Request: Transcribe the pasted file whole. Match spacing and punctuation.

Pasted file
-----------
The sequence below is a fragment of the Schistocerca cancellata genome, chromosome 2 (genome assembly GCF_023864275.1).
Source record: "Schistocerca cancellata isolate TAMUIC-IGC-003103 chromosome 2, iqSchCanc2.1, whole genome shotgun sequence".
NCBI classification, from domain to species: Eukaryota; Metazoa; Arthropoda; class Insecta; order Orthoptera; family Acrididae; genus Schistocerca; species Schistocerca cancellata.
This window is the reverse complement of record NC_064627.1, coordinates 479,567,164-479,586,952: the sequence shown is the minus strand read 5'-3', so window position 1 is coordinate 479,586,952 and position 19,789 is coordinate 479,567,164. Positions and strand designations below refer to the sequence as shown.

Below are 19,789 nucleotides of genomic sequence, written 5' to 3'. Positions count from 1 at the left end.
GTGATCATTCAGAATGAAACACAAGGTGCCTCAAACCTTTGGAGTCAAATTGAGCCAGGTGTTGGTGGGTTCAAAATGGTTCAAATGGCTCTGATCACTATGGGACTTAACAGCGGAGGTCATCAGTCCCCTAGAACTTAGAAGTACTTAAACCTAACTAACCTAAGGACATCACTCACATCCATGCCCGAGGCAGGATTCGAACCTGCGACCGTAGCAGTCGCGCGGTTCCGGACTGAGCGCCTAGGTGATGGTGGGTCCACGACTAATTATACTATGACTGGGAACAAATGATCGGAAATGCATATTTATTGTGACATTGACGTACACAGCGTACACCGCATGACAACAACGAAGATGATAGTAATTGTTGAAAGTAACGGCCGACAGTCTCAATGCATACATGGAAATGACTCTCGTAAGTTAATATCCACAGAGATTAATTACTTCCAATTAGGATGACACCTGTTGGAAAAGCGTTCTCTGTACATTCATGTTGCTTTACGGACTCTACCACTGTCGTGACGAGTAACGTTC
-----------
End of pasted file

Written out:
The sequence below is a fragment of the Schistocerca cancellata genome, chromosome 2 (genome assembly GCF_023864275.1).
Source record: "Schistocerca cancellata isolate TAMUIC-IGC-003103 chromosome 2, iqSchCanc2.1, whole genome shotgun sequence".
NCBI classification, from domain to species: Eukaryota; Metazoa; Arthropoda; class Insecta; order Orthoptera; family Acrididae; genus Schistocerca; species Schistocerca cancellata.
This window is the reverse complement of record NC_064627.1, coordinates 479,567,164-479,586,952: the sequence shown is the minus strand read 5'-3', so window position 1 is coordinate 479,586,952 and position 19,789 is coordinate 479,567,164. Positions and strand designations below refer to the sequence as shown.

Below are 19,789 nucleotides of genomic sequence, written 5' to 3'. Positions count from 1 at the left end.
GTGATCATTCAGAATGAAACACAAGGTGCCTCAAACCTTTGGAGTCAAATTGAGCCAGGTGTTGGTGGGTTCAAAATGGTTCAAATGGCTCTGATCACTATGGGACTTAACAGCGGAGGTCATCAGTCCCCTAGAACTTAGAAGTACTTAAACCTAACTAACCTAAGGACATCACTCACATCCATGCCCGAGGCAGGATTCGAACCTGCGACCGTAGCAGTCGCGCGGTTCCGGACTGAGCGCCTAGGTGATGGTGGGTCCACGACTAATTATACTATGACTGGGAACAAATGATCGGAAATGCATATTTATTGTGACATTGACGTACACAGCGTACACCGCATGACAACAACGAAGATGATAGTAATTGTTGAAAGTAACGGCCGACAGTCTCAATGCATACATGGAAATGACTCTCGTAAGTTAATATCCACAGAGATTAATTACTTCCAATTAGGATGACACCTGTTGGAAAAGCGTTCTCTGTACATTCATGTTGCTTTACGGACTCTACCACTGTCGTGACGAGTAACGTTC